The all-India averages do not capture the wide variation across States and even within States. For example, the India State Hunger Index 2008 (brought out by the International Food Policy Research Institute, or IFPRI) shows very large differences across 17 major States, ranging from 13.6 for Punjab to 30.9 for Madhya Pradesh. If these States could be compared with countries in the Global Hunger Index rankings, Punjab would rank 34th and Madhya Pradesh would rank 82nd. However, few Indian States perform well in relation to the global index. Even the best-performing Indian State, Punjab, lies below 33 other developing countries ranked by the Global Hunger Index. The worst-performing States in India have index scores that would be at the bottom of the global rankings: Bihar and Jharkhand rank lower than Zimbabwe and Haiti, and Madhya Pradesh falls between Ethiopia and Chad.

What is especially significant in the IFPRI index is that the indicators of hunger do not always correspond to poverty ratios. For example, the lower incidence of income poverty in Gujarat and Karnataka is associated with worse performance in terms of hunger – and this is confirmed by the calorie consumption data.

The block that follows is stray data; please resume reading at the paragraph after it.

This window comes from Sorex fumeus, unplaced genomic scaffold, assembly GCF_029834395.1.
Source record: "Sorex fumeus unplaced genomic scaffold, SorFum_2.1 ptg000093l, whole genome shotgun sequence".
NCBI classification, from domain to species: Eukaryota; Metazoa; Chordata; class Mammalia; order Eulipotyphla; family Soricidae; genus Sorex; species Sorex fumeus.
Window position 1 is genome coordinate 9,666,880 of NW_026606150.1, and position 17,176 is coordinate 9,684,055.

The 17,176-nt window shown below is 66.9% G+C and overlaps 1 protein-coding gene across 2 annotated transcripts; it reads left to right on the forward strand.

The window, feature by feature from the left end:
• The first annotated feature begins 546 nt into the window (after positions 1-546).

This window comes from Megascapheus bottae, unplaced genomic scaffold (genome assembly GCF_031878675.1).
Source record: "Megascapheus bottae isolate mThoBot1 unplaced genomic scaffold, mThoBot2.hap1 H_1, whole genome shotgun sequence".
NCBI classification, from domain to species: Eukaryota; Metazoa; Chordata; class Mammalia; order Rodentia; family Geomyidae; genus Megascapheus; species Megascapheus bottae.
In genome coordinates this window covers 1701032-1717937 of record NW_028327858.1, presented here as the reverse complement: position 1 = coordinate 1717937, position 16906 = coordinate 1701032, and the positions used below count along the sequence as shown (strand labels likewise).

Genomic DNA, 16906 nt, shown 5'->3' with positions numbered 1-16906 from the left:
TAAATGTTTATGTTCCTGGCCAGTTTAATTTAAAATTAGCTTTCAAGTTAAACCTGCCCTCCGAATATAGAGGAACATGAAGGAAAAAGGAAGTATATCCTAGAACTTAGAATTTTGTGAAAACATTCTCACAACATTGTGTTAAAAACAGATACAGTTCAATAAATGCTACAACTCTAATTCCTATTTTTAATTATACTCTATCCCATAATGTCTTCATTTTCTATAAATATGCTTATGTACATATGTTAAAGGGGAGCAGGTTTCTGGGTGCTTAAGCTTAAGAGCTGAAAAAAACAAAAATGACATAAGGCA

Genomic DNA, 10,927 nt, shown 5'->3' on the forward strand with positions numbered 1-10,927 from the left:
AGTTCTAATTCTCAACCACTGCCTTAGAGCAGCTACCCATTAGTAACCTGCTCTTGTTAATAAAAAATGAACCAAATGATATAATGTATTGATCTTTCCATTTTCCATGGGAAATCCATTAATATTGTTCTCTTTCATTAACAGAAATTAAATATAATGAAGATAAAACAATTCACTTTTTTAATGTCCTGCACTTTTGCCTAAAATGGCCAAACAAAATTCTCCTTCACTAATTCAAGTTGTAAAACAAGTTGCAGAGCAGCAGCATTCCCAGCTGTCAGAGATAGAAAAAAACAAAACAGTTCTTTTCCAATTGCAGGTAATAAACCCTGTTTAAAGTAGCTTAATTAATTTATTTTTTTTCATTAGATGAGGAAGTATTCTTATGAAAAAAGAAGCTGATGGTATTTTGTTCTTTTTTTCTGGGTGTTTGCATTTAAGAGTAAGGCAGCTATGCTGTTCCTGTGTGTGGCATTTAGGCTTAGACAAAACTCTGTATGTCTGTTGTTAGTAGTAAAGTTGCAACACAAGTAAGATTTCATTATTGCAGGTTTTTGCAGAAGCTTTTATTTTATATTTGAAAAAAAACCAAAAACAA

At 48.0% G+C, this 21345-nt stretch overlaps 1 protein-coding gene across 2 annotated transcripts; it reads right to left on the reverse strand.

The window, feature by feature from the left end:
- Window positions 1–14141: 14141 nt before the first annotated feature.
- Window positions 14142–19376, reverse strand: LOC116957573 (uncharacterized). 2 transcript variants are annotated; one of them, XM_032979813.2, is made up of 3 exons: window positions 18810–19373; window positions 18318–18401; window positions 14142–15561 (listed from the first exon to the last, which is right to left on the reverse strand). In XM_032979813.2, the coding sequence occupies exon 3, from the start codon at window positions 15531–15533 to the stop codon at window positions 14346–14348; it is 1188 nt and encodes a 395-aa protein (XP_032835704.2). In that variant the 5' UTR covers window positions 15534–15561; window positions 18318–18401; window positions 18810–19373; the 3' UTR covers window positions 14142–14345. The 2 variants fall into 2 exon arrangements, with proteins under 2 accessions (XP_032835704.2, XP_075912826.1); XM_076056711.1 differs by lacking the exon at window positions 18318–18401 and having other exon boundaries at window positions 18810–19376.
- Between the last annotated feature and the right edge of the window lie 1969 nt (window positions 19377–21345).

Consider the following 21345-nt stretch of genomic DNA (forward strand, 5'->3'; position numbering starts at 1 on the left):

The recent rise in food prices in India is likely to have made matters much worse, and the effects of the global crisis on employment and livelihoods within the country are likely to cause further deterioration of people’s access to food. Clearly, therefore, food security is currently one of the most important policy areas, and demands stressing a rights-based approach to public food strategy have gained ground. This is what underlies the current discussion around the legislation on the right to food, which has been put in the 100-day agenda of the United Progressive Alliance government.
According to its most loose definition, food security prevails when the population does not live in hunger or fear of starvation. But recent definitions have been more stringent. According to the Food and Agriculture Organisation (FAO), food security in a particular society exists “when all people, at all times, have access to sufficient, safe and nutritious food to meet their dietary needs and food preferences for an active and healthy life”.

Such a definition appears to be simple but is actually quite complex and begs many questions. What is “sufficient”? How is access to be determined and provided? To what extent must food preferences be taken into account? All these questions become even more important when food security is sought to be converted into a justiciable right.